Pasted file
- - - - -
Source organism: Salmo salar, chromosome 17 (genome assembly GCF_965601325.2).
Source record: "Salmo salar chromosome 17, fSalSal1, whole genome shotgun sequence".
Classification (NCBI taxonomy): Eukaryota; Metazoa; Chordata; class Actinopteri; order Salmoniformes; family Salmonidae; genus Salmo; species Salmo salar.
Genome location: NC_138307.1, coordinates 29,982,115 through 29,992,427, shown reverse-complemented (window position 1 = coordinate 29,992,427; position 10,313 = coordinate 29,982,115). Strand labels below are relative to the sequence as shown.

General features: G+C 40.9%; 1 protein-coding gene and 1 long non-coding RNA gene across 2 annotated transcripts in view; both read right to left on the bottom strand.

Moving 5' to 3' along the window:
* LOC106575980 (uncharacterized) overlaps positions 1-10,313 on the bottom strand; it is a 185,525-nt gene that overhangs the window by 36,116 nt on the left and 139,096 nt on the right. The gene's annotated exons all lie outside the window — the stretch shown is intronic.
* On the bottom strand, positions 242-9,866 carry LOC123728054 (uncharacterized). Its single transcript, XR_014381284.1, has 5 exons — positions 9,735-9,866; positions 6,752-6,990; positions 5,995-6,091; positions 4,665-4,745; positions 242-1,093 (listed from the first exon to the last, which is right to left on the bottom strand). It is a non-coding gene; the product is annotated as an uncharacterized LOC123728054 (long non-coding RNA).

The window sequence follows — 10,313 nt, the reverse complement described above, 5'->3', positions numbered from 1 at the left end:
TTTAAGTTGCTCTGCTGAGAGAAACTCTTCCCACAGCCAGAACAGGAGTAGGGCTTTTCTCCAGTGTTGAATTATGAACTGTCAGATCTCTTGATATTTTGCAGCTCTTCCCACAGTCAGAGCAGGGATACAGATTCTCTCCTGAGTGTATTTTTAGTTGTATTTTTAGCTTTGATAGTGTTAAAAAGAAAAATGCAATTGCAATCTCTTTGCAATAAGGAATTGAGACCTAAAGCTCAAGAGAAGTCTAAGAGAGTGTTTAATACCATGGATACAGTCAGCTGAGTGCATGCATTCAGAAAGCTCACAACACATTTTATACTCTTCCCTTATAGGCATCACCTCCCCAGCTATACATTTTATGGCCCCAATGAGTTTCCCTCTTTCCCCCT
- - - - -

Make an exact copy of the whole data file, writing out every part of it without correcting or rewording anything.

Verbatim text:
Source organism: Salmo salar, chromosome 17 (genome assembly GCF_965601325.2).
Source record: "Salmo salar chromosome 17, fSalSal1, whole genome shotgun sequence".
Classification (NCBI taxonomy): Eukaryota; Metazoa; Chordata; class Actinopteri; order Salmoniformes; family Salmonidae; genus Salmo; species Salmo salar.
Genome location: NC_138307.1, coordinates 29,982,115 through 29,992,427, shown reverse-complemented (window position 1 = coordinate 29,992,427; position 10,313 = coordinate 29,982,115). Strand labels below are relative to the sequence as shown.

General features: G+C 40.9%; 1 protein-coding gene and 1 long non-coding RNA gene across 2 annotated transcripts in view; both read right to left on the bottom strand.

Moving 5' to 3' along the window:
* LOC106575980 (uncharacterized) overlaps positions 1-10,313 on the bottom strand; it is a 185,525-nt gene that overhangs the window by 36,116 nt on the left and 139,096 nt on the right. The gene's annotated exons all lie outside the window — the stretch shown is intronic.
* On the bottom strand, positions 242-9,866 carry LOC123728054 (uncharacterized). Its single transcript, XR_014381284.1, has 5 exons — positions 9,735-9,866; positions 6,752-6,990; positions 5,995-6,091; positions 4,665-4,745; positions 242-1,093 (listed from the first exon to the last, which is right to left on the bottom strand). It is a non-coding gene; the product is annotated as an uncharacterized LOC123728054 (long non-coding RNA).

The window sequence follows — 10,313 nt, the reverse complement described above, 5'->3', positions numbered from 1 at the left end:
TTTAAGTTGCTCTGCTGAGAGAAACTCTTCCCACAGCCAGAACAGGAGTAGGGCTTTTCTCCAGTGTTGAATTATGAACTGTCAGATCTCTTGATATTTTGCAGCTCTTCCCACAGTCAGAGCAGGGATACAGATTCTCTCCTGAGTGTATTTTTAGTTGTATTTTTAGCTTTGATAGTGTTAAAAAGAAAAATGCAATTGCAATCTCTTTGCAATAAGGAATTGAGACCTAAAGCTCAAGAGAAGTCTAAGAGAGTGTTTAATACCATGGATACAGTCAGCTGAGTGCATGCATTCAGAAAGCTCACAACACATTTTATACTCTTCCCTTATAGGCATCACCTCCCCAGCTATACATTTTATGGCCCCAATGAGTTTCCCTCTTTCCCCCT